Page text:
Not surprisingly, Joseph’s blessing is the wordiest, with Benjamin’s following (Gen. 49:22-27):


Joseph is a fruitful vine, a fruitful vine near a spring, whose branches climb over a wall. With bitterness archers attacked him; they shot at him with hostility. But his bow remained steady,his strong arms stayed limber, because of the hand of the Mighty One of Jacob, because of the Shepherd, the Rock of Israel, because of your father’s God, who helps you, because of the Almighty, who blesses you with blessings of the skies above, blessings of the deep springs below, blessings of the breast and womb. Your father’s blessings are greater than the blessings of the ancient mountains, than the bounty of the age-old hills. Let all these rest on the head of Joseph, on the brow of the prince among his brothers.


Benjamin is a ravenous wolf; in the morning he devours the prey, in the evening he divides the plunder.”


The tribe of Benjamin was responsible for some of Israel’s most reputable (not in a good way) judges, including Saul.


Before dying, Jacob asks to be buried in Canaan. He dies, and interestingly enough, when he is buried, he is buried next to Leah, not his beloved Rachel.


After Jacob dies, his sons mourn. The first discussed instance of embalming is recorded here—the embalmers took forty days to conclude the process (there is that forty again!). The total time the Egyptians spent mourning Jacob was seventy days. After burying their father in Canaan per his request, Joseph observed an additional seven days of mourning (seven=completion).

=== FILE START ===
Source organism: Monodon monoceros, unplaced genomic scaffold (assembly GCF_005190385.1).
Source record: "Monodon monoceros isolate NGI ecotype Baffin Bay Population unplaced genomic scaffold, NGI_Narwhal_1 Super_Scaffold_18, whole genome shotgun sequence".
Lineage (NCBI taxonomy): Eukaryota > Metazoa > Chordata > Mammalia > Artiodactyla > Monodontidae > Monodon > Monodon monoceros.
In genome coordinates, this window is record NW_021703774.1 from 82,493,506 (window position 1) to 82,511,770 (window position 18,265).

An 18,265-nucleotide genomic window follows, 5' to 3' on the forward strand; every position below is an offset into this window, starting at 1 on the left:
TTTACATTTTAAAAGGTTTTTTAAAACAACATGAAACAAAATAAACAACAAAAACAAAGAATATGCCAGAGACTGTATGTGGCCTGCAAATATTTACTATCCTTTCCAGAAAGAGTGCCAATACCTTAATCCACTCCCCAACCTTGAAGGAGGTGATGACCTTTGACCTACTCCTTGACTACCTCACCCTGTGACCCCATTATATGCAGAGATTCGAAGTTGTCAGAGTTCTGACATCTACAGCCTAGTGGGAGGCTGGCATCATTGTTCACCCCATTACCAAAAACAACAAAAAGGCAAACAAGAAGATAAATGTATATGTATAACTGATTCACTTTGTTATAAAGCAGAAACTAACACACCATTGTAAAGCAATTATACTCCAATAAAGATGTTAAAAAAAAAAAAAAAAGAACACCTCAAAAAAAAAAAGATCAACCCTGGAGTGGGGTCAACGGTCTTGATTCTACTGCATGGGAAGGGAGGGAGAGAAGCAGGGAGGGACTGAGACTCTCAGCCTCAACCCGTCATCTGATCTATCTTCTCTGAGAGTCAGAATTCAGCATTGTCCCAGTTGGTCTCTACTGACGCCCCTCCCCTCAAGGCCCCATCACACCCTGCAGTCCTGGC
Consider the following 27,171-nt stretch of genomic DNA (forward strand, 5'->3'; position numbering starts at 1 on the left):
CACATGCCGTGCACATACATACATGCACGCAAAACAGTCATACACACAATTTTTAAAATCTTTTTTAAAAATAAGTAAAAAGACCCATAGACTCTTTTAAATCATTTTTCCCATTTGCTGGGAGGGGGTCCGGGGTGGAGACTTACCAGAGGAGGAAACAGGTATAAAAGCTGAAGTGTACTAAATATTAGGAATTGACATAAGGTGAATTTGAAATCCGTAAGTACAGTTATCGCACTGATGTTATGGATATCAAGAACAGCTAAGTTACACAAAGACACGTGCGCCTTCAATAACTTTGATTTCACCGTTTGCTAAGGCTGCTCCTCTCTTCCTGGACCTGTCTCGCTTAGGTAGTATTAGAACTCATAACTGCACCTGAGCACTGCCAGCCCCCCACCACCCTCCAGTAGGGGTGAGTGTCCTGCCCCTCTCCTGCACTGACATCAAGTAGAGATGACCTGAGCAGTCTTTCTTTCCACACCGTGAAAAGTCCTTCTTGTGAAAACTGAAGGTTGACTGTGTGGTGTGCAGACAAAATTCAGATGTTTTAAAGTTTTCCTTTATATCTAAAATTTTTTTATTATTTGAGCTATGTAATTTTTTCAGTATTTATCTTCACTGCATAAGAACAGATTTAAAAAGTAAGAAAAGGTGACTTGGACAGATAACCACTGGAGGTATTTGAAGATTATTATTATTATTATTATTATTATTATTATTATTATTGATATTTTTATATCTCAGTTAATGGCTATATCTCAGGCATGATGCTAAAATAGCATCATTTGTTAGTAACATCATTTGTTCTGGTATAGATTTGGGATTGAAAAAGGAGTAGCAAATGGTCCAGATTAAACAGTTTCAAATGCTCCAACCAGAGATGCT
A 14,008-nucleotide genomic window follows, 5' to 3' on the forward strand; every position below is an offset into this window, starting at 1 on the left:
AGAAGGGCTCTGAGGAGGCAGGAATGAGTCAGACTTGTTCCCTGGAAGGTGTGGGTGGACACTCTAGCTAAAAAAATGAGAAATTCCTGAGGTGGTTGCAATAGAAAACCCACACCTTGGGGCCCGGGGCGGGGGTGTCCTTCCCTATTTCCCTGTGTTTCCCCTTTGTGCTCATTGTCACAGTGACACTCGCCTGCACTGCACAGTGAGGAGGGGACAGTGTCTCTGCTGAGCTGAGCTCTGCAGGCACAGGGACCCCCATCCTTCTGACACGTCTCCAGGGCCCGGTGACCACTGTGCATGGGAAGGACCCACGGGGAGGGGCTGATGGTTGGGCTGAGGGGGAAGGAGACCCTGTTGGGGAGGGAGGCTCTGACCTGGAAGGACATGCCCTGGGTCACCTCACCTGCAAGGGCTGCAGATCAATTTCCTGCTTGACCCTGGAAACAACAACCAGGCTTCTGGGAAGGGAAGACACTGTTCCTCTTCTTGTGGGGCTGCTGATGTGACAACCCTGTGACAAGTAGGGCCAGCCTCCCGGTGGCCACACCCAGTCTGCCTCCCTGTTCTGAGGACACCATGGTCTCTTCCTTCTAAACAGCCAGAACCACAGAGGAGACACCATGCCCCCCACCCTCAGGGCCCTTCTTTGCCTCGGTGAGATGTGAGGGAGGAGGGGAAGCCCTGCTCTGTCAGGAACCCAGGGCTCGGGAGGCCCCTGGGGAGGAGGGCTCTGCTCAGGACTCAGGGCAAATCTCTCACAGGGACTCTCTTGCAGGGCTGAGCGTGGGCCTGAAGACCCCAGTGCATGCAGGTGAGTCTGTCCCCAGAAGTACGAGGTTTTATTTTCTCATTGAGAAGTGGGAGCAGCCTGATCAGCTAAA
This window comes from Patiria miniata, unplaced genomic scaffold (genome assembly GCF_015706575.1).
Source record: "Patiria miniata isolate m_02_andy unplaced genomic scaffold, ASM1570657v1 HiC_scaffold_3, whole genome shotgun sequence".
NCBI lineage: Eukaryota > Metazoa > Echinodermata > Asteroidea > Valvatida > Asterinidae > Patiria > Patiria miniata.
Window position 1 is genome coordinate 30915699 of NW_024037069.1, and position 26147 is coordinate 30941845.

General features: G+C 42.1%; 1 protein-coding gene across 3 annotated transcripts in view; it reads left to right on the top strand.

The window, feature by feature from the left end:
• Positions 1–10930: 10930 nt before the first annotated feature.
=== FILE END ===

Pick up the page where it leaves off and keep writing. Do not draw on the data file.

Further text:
Joseph’s brothers are still afraid that he is holding a grudge, and understandably so. Think of how we are today—when we slight someone, we almost expect retribution, even if that person claims to be a Christian. However, God has proclaimed that vengeance belongs only to him, and Joseph was aware of this. Vengeance has no place in a Godly person.


Joseph reassures his brothers that there are no hard feelings, and reminds them that what happened to him was God’s intention. Joseph lived to be 110, but before he does, he tells his brothers that God will “come to their aid”. Joseph knew about the impending bondage of the Israelites. He makes them swear an oath: “God will surely come to your aid, and then you must carry my bones up from this place.” Then he breathes his last.


Congratulate yourself, you just made it through the entire book of Genesis! I am pleased myself. I do not know or understand it all just yet, nor do I ever expect to fully understand the complexities of God. But I am always excited to read God’s Word and find ways to apply it to my life. So should be the attitude of all Christians. We do not read the Bible to condemn others—we read it with the expectation of learning about ourselves within its pages. It is an exciting journey indeed, and nothing can be more worthwhile!